Today in books and publishing: Roth's first and last interview in retirement; Penguin is lending library e-books again; new work by Mo Yan gets an English translation; a whole new kind of (dollar) book vendor.
Philip Roth ends his struggle. Philip Roth didn't want a retirement party. He tried to go out quietly, privately deciding in 2010 not to write any more fiction. But when word leaked that he told foreign press that he'd written enough, lots of readers wanted an explanation. In his first interview since the news came out—and apparently his last until his biography does—Roth tells Charles McGrath, "I know I’m not going to write as well as I used to. I no longer have the stamina to endure the frustration." Every morning he looks at a sticky note on his computer that reads, "The struggle with writing is over." So now, instead of literary pursuits, he just fiddles around with an iPhone all day. "Every morning I study a chapter in iPhone for Dummies, and now I’m proficient. I haven’t read a word for two months. I pull this thing out and play with it." [The New York Times]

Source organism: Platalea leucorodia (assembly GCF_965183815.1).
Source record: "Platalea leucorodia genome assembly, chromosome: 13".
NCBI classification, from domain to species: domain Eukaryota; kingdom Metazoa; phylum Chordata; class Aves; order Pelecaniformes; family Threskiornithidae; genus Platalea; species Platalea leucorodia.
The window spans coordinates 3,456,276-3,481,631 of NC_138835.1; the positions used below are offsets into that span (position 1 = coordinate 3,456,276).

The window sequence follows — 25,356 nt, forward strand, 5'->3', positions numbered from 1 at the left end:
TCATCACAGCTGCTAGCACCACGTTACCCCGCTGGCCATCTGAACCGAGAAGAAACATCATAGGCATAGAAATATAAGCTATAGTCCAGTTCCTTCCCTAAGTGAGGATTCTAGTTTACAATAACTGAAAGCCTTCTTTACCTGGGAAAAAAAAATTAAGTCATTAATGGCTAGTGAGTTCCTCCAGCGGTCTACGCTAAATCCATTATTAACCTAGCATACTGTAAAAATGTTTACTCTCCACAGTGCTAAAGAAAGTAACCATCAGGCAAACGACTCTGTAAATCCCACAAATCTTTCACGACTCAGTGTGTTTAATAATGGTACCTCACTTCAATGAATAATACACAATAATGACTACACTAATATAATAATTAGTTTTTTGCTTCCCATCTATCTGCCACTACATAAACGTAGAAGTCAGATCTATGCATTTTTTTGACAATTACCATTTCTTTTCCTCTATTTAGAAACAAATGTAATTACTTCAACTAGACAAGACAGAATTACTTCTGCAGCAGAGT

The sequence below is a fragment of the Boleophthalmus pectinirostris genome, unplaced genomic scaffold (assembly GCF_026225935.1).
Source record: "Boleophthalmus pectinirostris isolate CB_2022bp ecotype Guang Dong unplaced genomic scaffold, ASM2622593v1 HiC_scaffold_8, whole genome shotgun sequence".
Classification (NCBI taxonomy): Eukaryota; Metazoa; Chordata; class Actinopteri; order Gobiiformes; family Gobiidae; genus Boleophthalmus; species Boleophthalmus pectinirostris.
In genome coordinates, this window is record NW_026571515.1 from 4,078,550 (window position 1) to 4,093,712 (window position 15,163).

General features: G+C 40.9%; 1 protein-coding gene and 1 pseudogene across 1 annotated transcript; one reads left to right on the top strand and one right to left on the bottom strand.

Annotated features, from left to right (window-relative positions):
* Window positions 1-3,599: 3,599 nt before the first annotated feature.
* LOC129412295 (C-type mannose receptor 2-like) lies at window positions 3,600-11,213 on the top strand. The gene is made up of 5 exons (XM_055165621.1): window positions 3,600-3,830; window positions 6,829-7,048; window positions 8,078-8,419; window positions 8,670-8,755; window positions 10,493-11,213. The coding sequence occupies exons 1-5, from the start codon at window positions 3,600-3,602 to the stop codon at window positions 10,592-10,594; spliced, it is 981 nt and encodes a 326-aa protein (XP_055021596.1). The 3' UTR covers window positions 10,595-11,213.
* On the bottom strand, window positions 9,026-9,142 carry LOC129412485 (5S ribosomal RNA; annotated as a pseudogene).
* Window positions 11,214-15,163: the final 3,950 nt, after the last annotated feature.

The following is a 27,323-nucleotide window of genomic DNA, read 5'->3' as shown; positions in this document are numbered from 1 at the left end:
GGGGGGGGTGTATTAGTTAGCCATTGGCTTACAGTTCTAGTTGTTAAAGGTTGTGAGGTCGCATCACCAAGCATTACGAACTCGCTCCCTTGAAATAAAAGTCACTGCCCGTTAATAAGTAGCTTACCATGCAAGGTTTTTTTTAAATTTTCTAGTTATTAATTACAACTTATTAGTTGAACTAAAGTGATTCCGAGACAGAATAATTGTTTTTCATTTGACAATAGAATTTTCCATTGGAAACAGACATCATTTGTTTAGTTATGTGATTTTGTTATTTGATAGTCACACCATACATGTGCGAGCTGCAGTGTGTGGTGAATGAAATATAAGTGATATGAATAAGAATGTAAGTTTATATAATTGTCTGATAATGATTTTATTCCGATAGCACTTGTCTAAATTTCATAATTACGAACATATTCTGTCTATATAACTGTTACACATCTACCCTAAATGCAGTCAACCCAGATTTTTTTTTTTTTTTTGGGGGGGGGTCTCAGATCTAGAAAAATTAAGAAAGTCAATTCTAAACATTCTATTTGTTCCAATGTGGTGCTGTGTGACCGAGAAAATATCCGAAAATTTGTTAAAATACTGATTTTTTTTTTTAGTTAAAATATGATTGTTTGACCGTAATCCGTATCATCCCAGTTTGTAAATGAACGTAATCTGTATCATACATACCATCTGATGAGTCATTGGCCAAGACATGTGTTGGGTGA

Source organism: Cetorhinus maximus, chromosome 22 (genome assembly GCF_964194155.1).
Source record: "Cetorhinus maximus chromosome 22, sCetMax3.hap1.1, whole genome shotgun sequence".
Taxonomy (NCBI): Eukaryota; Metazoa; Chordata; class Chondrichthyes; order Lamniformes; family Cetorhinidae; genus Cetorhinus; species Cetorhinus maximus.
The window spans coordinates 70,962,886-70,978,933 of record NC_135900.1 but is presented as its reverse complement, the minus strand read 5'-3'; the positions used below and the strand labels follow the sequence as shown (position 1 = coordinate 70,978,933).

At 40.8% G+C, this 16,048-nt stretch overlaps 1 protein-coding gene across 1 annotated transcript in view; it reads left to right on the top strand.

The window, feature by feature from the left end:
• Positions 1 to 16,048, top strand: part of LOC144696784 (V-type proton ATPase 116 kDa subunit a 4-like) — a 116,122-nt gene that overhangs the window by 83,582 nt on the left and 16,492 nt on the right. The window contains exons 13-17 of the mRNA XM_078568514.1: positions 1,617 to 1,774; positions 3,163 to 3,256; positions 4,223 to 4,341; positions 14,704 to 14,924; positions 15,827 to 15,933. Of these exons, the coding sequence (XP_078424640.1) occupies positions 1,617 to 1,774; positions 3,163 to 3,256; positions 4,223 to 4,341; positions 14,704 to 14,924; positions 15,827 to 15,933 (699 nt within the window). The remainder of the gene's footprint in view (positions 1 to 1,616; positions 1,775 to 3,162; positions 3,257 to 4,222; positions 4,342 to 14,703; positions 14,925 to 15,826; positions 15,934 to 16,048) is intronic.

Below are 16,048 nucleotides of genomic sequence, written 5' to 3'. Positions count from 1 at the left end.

Retirement must be all the rage amongst writers these days, because Hungarian Nobel laureate Imre Kertész has decided to follow Roth's lead. Bear with us while we quote from Google's translation of a French article, itself translated from a Hungarian newspaper item, but it seems that Kertész has decided to throw in the towel in part because of complications from Parkinson's disease, and because he feels that he has said all that he wants to about his work's dominant theme—the Holocaust. The 83-year-old survivor of Auschwitz and Buchenwald has entrusted his papers to the Academy of Arts in Berlin. [ActuaLitté]